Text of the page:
Coronavirus Case Mimics a Heart Attack

By Edo Paz, MD
Medically reviewed
March 30, 2020

Although COVID-19 mostly causes symptoms related to the lungs (like cough and shortness of breath), doctors have described several cases of coronavirus causing symptoms that mimic a heart attack. Specifically, coronavirus can cause myocarditis, an inflammation of the heart muscle that results in severe chest pain, sweating, shortness of breath, and other symptoms. When patients with myocarditis show up in the hospital, they have other signs of heart attack too, like changes in the electrocardiogram and blood markers that show damage in the heart muscle. However, when doctors look for blockages in the arteries that you would expect to see in a heart attack, there are no blockages, meaning this is not due to a heart attack at all.

Why does this happen? Well, the inflammation in the heart muscle can be due to the virus itself, or can be due to the body’s immune response to the virus. We are not sure yet what is the specific cause in the case of coronavirus. It is also important to note that myocarditis has been demonstrated with other viruses, the key question is whether this phenomenon occurs with any more frequency or severity with coronavirus. Regardless of the cause, if you develop severe chest pain and shortness of breath, you should seek immediate medical evaluation.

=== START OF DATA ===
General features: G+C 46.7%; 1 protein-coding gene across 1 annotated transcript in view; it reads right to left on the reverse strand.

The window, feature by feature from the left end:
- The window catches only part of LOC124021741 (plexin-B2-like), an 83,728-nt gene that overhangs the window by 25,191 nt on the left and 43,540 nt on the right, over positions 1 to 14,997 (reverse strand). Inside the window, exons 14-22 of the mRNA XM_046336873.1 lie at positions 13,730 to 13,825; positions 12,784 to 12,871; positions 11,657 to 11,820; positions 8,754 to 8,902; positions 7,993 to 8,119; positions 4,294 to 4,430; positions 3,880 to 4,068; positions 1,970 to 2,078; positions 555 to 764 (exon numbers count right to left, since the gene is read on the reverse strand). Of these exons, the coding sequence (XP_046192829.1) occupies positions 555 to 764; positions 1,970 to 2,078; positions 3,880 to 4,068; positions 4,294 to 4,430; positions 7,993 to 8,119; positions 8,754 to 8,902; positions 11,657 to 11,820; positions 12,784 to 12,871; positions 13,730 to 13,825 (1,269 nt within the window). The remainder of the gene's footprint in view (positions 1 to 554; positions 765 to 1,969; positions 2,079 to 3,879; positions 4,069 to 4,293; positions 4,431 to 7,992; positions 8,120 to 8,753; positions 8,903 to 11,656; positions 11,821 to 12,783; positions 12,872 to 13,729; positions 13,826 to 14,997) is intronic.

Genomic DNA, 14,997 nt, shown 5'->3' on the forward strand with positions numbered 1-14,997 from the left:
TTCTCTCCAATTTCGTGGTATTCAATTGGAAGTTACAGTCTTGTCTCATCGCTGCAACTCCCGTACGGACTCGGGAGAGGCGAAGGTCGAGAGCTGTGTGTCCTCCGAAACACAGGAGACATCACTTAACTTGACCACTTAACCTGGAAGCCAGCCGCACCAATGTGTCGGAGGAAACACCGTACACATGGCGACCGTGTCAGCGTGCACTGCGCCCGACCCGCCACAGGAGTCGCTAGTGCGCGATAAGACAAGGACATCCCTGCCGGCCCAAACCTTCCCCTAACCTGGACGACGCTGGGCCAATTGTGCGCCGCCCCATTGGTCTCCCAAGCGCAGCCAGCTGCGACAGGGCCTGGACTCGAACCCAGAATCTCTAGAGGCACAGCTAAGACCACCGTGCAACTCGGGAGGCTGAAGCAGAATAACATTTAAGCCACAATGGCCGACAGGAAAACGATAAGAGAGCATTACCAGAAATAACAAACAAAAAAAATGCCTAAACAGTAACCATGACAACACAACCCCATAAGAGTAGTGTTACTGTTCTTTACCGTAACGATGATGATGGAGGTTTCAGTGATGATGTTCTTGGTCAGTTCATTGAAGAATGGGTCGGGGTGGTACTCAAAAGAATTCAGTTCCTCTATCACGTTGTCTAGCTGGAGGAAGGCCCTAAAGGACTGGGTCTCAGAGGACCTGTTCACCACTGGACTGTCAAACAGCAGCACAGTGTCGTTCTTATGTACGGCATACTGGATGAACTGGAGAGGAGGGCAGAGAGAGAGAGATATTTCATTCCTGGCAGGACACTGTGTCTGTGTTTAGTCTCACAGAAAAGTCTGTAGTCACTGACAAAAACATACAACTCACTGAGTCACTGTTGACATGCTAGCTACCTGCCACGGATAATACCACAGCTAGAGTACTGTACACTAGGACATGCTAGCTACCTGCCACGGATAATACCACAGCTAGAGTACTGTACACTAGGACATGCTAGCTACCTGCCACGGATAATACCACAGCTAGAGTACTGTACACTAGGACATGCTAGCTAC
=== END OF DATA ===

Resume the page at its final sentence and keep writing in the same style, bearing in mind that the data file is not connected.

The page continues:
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K Health articles are all written and reviewed by MDs, PhDs, NPs, or PharmDs and are for informational purposes only. This information does not constitute and should not be relied on for professional medical advice. Always talk to your doctor about the risks and benefits of any treatment.

Edo Paz, MD

Edo Paz is the VP of Medical at K Health. Dr. Paz has two degrees in chemistry from Harvard and earned his medical degree from Columbia University. He did his medical training in internal medicine and cardiology at New York-Presbyterian. In addition to his work at K Health, Dr. Paz is a cardiologist at White Plains Hospital, part of the Montefiore Health System.